A number of years back, FCUAC decided to capture comments about transportation in the area. Shortly after, this data was projected so that it could be used on maps.
This is a list of transportation locations in the FCUAC service area. It consists of points (intersections), lines (roads and road segments), and polygons (areas). With some minor exceptions, every item is mapped.
Four Creeks has a program that builds maps for residents and communities. One set of those maps are focused on transportation.
Some of the maps in the set are:
- King County Roads priorities
- FCUAC interests
- Transportation (roads, bikes, transit, bike, pedestrian)
- Special area focus
All the transportation maps are on the Atlas site in the Maps>Gallery under the Thematic group. [broken link; add map links to this page]
King County Roads visits the FCUAC November 2018 meeting
King County Roads Strategic Plan (2014): The Strategic Plan includes a detailed discussion of the financial constraints faced by King County Road Services, their effect on our ability to maintain the road system, and the strategic priorities that guide our investment of Roads’ limited funds.
King County Roads 2016 Transportation Needs Report (2016): The TNR is a list of improvements to serve unincorporated King County’s transportation needs, projected to the year 2031. It is a component of the King County Comprehensive Plan.
Regional Transportation System Initiative (2017-2018): This partnership between the Sound Cities Association, King County cities, the Puget Sound Regional Council, the Washington State Department of Transportation, and King County identified the critical connecting roads that comprise the regional road network and their unmet maintenance, operations, and capital needs. The regionally significant roads include SE May Valley Rd, Issaquah-Hobart Rd SE, and SE 128th St. The final report and a large format regional road network map are at the link below.
Other King County Road Services Resources
- 24/7 Road Helpline: Call us for help with road maintenance and traffic safety issues in unincorporated King County, such as downed stop signs, signals that are out, or trees over the roadway — 24 hours a day. 206-477-8100, 1-800-527-6237 (toll-free), email@example.com.
- Snow and Ice Routes: Primary King County Snow Plowing and Sanding Routes, plus additional snow & ice information. https://kingcounty.gov/depts/transportation/roads/snow-and-ice.aspx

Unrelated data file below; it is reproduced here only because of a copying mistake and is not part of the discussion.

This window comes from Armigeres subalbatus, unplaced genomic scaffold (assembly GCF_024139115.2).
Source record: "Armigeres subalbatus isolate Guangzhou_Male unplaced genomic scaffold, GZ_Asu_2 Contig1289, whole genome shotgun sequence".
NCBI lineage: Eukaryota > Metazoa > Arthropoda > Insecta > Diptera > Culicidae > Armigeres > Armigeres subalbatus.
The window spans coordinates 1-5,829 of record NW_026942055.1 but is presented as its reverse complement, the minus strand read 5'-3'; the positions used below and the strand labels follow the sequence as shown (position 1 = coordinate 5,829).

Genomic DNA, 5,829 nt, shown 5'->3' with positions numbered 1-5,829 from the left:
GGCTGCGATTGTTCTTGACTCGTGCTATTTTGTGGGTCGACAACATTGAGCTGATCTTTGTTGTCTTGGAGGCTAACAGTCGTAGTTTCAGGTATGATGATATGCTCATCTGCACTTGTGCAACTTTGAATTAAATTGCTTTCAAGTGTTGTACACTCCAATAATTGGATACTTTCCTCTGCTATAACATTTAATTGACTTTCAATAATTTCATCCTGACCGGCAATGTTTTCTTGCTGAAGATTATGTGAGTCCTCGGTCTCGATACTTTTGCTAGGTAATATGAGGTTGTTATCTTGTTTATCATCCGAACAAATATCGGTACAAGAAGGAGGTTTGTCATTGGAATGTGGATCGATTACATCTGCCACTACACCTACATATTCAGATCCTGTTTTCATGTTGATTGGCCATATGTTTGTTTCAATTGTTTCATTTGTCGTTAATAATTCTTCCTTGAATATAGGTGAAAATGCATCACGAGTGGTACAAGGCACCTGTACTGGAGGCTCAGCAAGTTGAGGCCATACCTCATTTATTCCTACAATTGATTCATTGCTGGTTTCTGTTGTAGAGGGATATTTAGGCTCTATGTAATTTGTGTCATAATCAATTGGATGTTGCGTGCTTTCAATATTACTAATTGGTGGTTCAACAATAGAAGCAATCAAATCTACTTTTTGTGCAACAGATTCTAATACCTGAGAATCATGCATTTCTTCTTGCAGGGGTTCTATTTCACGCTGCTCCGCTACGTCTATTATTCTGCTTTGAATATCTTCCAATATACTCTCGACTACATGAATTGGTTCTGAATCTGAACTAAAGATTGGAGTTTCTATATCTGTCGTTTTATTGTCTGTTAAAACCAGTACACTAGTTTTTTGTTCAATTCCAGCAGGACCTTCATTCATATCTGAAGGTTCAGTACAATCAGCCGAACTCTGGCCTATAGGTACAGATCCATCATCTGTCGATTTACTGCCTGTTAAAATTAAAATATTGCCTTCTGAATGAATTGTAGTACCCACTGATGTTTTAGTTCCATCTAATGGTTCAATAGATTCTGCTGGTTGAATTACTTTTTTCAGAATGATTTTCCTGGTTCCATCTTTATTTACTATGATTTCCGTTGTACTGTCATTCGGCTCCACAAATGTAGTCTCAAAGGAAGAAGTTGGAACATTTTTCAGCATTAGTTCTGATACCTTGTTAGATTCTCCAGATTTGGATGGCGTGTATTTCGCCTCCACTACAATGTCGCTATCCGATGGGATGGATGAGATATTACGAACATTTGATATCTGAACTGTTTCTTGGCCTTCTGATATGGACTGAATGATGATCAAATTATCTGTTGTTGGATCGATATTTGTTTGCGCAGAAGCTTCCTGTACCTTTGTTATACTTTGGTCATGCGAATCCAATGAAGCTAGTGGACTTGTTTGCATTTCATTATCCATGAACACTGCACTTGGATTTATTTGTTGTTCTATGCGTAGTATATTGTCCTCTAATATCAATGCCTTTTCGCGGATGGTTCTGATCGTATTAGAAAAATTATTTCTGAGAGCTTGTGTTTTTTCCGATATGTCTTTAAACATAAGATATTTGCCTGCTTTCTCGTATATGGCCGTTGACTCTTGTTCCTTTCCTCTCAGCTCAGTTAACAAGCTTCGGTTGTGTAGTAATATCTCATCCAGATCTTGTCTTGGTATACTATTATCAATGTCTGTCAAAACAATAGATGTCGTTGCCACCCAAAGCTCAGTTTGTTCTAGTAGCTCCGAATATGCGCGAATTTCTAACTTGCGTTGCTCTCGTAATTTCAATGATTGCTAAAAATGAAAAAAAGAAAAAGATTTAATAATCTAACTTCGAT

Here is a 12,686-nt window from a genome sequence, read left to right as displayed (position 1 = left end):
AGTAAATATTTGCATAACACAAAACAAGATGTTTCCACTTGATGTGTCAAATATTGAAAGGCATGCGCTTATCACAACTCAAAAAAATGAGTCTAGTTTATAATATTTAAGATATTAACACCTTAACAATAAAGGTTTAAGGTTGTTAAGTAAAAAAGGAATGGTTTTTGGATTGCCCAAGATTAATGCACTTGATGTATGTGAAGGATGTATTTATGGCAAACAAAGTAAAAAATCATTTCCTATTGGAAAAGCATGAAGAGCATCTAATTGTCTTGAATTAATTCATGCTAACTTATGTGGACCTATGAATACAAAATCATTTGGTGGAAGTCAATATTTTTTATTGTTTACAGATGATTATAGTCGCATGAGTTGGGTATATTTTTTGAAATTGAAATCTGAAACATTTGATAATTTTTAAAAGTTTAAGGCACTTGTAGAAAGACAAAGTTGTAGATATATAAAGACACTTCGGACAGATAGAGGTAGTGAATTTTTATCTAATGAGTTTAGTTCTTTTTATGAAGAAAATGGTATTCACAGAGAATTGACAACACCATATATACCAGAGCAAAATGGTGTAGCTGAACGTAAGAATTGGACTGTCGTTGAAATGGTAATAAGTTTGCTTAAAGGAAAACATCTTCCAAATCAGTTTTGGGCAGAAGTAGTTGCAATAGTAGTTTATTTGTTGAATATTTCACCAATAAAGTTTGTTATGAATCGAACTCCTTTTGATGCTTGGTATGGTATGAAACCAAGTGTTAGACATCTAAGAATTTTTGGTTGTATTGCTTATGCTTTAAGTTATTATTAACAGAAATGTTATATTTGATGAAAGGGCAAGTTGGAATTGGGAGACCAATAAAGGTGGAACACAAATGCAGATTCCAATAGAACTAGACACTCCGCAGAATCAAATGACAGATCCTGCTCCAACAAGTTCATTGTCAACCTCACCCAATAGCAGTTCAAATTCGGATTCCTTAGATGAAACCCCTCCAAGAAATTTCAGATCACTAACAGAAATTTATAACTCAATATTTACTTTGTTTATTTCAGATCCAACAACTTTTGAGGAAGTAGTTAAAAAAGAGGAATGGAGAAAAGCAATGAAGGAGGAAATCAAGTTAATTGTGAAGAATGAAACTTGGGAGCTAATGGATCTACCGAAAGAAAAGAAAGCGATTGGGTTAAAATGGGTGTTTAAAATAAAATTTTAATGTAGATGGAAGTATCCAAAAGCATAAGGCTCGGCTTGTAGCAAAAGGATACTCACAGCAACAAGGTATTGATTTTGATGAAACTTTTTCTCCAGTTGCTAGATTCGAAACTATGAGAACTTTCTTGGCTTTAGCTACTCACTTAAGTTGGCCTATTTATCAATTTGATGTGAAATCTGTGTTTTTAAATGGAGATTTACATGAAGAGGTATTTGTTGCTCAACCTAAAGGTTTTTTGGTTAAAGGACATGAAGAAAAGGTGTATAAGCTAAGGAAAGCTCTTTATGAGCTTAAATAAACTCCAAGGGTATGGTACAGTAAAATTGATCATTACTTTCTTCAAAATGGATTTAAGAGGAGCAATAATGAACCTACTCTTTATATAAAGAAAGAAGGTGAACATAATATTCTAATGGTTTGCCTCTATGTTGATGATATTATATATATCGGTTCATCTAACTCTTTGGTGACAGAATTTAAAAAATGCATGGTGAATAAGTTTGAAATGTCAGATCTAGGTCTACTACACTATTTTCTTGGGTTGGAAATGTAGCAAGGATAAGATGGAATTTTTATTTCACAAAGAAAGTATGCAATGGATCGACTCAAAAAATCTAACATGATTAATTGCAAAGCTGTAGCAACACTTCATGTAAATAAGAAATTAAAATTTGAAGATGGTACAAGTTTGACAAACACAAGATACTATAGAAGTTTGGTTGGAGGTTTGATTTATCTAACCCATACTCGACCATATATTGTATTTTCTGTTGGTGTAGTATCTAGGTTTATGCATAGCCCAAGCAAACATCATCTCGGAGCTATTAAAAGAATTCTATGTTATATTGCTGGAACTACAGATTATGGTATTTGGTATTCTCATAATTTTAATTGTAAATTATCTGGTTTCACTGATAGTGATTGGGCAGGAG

- My Commute: Online map featuring real-time traffic cameras from King County and other agencies like the Washington State Department of Transportation (WSDOT) and travel alerts from King County, WSDOT and several neighboring cities. https://gismaps.kingcounty.gov/MyCommute/
- Road Alerts Emails and Twitter: Sign up for emails and text messages about unincorporated King County road construction projects, significant weather-related road closures and natural disasters. kingcounty.gov/roadalert
Slides used by Roads at the November FCUAC meeting (PDF)
Regional Arterial Network (RAN)
In 1998-1999, King County proposed designating certain roads as part of a Regional Arterial Network, and then create a funding mechanism that included all jurisdictions. Roads like Issaquah-Hobart Rd would have been included. That mechanism was envisioned to more equitably fund road use, recognizing, city residents use the RAN but the cities make no contribution to its funding.
The proposal didn’t initially get enough traction to move forward, however, in 2016-2017, the Regional Transportation Services Initiative (RTSI) involving all jurisdictions in King County began.
As of early 2018, there was insufficient consensus amount leaders to move forward.
KUOW Radio program on rural roads in King County
Broadcast in April, 2015, it does a good job of showing some of the causes of the rural road situation. In a sense, the proposal is similar to the RAN proposal, although the KUOW broadcast focuses on the creation of a funding district.
A joint study by Issaquah and King County of the section of Issaquah-Hobart Rd corridor from Gilman Blvd to SR-18
The study was reported to the Issaquah Committee of the Whole on April 24, 2018
Valley residents engage with King County Roads regarding probable impacts to the eastern portion of May Valley Rd due to the Issaquah decision to ban certain sized trucks from Front Street.
There was an increase in truck traffic on the SR-900 and May Valley Rd route that resulted from the Issaquah decision.